Vomiting is something you want to avoid. You can sit on the couch and safely not let it come to that. That’s not very exciting though, so us runners choose to make things uncomfortable and live a little.
But going too far is not living, that’s treading into excess territory. The polar opposite of being alone on the couch with the Nutella jar. Actually both excessive exercise in the heat, and excessive Nutella consumption will lead to vomiting.
There’s been a few really good blog posts on how to run in the heat this year. Yes I’m late to the party… but so is Summer to 2014. Oh zing, Summer!
So who am I to give any heat tips?
Growing up in Perth, Australia where it wasn’t considered “hot enough” by mother’s standards to turn on the AC until it hit 100 degrees (38 C), is where I honed something of a craft in how to adapt to the heat. It was a choice of learn how to deal with the heat, or play video games indoors (I’ve had a few stints where I chose the latter).
Still, this will probably be the last “How to run in the heat” tips blog post that’ll be blogged this year.
Always run in the mornings.
If there are no other tips that I give, this is the one tip that is going to save your ass the most! These tips are in no particular order except for this one.
Beautiful like an 80’s montage - the #runrise on a cool summer morning run.
A raging debate has been going on over generations in Western Australia - where it’s hotter than the east coast (and better beaches IMO) - to adopt daylight saving or not. Every few decades there’s a trial, and the naysayers always get their way.
This is disappointing to me, as I’m more of an optimist and am for more things than against. But as my workout vs work life balance gets more demanding, I’ve come to realize why the fitness lovers back in Perth are so much more against DLS than most. It’s because there’s at least a 20 to 30 degree F (10-15 C) difference in working out at 6am vs 6pm.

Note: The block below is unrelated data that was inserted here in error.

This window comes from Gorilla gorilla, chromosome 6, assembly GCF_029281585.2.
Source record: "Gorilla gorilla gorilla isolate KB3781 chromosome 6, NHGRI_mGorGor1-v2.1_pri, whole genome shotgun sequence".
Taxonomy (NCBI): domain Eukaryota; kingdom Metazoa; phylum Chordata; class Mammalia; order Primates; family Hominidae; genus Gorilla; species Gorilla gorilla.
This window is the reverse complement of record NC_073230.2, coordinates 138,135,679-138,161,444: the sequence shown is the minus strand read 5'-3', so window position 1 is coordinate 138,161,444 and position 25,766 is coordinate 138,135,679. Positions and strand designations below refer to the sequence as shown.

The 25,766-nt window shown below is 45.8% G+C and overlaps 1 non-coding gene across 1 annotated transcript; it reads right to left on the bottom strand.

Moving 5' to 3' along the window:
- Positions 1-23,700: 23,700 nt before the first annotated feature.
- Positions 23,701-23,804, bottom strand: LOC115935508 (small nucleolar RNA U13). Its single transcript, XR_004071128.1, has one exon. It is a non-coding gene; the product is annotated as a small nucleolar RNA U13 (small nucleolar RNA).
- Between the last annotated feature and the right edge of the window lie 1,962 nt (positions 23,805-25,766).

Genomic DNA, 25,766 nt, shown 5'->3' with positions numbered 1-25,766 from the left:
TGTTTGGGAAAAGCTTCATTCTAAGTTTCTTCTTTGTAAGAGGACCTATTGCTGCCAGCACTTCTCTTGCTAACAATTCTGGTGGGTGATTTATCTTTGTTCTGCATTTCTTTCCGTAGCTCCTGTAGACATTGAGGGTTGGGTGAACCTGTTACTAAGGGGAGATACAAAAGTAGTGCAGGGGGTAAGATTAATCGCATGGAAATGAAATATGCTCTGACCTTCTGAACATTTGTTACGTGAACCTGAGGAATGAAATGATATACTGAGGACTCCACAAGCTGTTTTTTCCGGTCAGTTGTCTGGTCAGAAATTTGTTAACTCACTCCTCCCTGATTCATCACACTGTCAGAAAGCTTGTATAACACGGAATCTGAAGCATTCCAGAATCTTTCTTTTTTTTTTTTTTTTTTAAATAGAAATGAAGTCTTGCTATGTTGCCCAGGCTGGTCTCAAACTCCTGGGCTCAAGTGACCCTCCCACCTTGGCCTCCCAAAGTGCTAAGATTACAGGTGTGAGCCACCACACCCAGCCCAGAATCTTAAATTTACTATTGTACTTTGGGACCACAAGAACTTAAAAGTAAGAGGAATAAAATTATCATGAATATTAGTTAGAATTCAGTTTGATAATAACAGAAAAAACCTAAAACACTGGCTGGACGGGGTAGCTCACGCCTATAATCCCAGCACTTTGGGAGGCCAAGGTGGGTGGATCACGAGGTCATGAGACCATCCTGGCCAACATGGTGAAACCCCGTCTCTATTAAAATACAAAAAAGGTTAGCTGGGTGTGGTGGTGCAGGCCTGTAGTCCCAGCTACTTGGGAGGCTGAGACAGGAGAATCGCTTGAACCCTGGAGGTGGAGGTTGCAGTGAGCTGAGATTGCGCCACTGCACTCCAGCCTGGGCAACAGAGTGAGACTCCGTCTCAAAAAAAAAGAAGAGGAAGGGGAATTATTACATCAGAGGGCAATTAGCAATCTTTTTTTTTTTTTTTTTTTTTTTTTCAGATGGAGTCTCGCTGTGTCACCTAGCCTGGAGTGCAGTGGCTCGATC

That’s a lot of wasted energy being spent on keeping your vital organs alive in the evening! I’d rather spend that energy on running faster & longer, and recovering faster.
It’s easier to give it your all in speed work when it’s 20 degrees cooler in the morning.
Limit your food intake in the 2-4 hours leading up to your run.
That’s if you must do your run in the evening (see #1). Otherwise this is pretty much guaranteed for the early risers among us.
Food takes longer to digest in hotter climates. That’s why people feel the need to take siestas where it’s hot. True story.
Too much food in your belly bloats you out, because it’s taking longer to digest.
NOTE: people have a tendency to latch onto extremes, so I want to clarify not to do the opposite! The message I try to convey again and again in my blog is one of balance. So don’t interpret this as 180 degrees the other way and eat nothing at all! That’s extreme in the other sense, as it leads to low blood pressure (i.e. dizziness then brain damage). So no, please eat.
Wet your hair before going on a run.